A Case for Latin


Latin scripture carved on stone Photo credit: pxfuel.com

Aima Rashid, Writer

We encounter Latin every day, from the sayings such as “carpe diem” to how our government works. It all stems from the Romans who spoke Latin and from whom we adopted our democratic government. Latin is the official language of Vatican City and it is also widespread through science, particularly in naming organisms, chemicals and body parts. So, is Latin a dead language? And, how can it benefit you? Students should take Latin because it will help them improve their vocabulary and brain function and provide them with a blueprint to modern languages.

Latin should be studied by students because, according to dictionary.com, “about 80 percent of the entries in any English dictionary are borrowed, mainly from Latin.” This means that 80% of the words we encounter can be broken down to find their meaning based on Latin roots. For example, you are reading and come across the word sagacious. At first, you may find it difficult to decipher its meaning, but that is where Latin roots come in. The word can be broken down into “sag” and “ous.” The Latin root “sag” means “keen perception.” The Latin root “ous” means “having or full of.” Using both root definitions together, you now know that sagacious means “having keen perception.” 

Additionally, an article at mcl.as.uky.edu shows that students studying Latin are able to have invaluable insights into the English language because they can dissect structures of English words for their meaning. Based on their knowledge, those who study Latin can guess the meaning of new words. Many who master Latin score very highly on standardized tests.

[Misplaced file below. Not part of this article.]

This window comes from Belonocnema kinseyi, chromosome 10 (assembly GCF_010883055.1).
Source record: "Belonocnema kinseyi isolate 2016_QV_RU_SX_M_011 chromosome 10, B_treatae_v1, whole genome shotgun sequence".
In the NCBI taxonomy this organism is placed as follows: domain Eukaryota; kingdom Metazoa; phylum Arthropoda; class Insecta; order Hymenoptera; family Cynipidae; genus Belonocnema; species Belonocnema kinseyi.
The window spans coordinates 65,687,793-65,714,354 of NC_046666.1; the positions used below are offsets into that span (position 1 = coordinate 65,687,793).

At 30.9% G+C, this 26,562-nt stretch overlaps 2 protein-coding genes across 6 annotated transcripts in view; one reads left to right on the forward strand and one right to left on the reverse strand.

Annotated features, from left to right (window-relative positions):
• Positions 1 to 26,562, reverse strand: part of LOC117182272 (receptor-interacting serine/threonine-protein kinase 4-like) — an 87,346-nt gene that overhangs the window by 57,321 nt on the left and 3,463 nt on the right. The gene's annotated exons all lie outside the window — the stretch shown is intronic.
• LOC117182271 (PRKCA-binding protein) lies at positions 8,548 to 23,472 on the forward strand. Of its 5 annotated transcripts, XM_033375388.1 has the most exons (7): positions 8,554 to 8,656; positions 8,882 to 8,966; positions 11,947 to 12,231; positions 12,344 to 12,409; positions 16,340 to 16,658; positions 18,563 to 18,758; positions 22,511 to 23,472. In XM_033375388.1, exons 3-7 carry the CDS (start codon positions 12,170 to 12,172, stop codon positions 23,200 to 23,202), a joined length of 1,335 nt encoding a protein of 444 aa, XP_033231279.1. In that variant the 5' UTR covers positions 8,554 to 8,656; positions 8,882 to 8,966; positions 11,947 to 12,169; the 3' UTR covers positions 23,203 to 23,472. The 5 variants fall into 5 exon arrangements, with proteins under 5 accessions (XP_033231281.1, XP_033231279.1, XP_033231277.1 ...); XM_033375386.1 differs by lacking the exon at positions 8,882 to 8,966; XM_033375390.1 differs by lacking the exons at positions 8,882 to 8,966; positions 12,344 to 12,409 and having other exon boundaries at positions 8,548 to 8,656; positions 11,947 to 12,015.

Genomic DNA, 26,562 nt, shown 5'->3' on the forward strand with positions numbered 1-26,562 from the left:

Furthermore, there are many studies that indicate that acquiring a second language helps improve brain function. A recent study by Dr. Thomas Bak — a lecturer at Edinburgh’s School of Philosophy, Psychology and Language Sciences — shows “bilinguals performed significantly better than predicted from their baseline cognitive abilities, with strongest effects on general intelligence and reading.”  Learning another language, such as Latin, is one of the most effective and practical ways to increase intelligence, keep your mind sharp and buffer your brain against aging. The frequent deductive reasoning required to learn and understand Latin will allow an increase in your ability to think clearly and logically.

There is a misconception that Latin is a dead language because it is no longer spoken in communities, so it is not worth learning. However, Latin is far from being dead, it’s very much alive under different names: English, French, Spanish and Italian. When students study Latin, it is much easier to grasp modern languages (English, French, Spanish and Italian) because, according to an e-newsletter by Joanne Mueller, 90% of the vocabulary in modern languages comes from Latin. The “concepts of agreement, inflected nouns, conjugated verbs and grammatical gender learned in Latin can help you learn other languages,” said Mueller. Latin should be studied because it lays the foundation for other languages.

Students should learn Latin so they can build their comprehension of the English language, improve their brain function and maximize the benefits of learning a foreign language. In middle school, I was taught a combination of 600 Latin and Greek roots that continue to resonate with me six years later. In AP Biology, I am able to define never-seen-before vocabulary words because I can break down the complex vocabulary to the simple roots I memorized years ago. After taking Latin I last year and returning to French IV this year, I now understand French vocabulary and grammar much more in-depth because I can relate back to its parent language, Latin.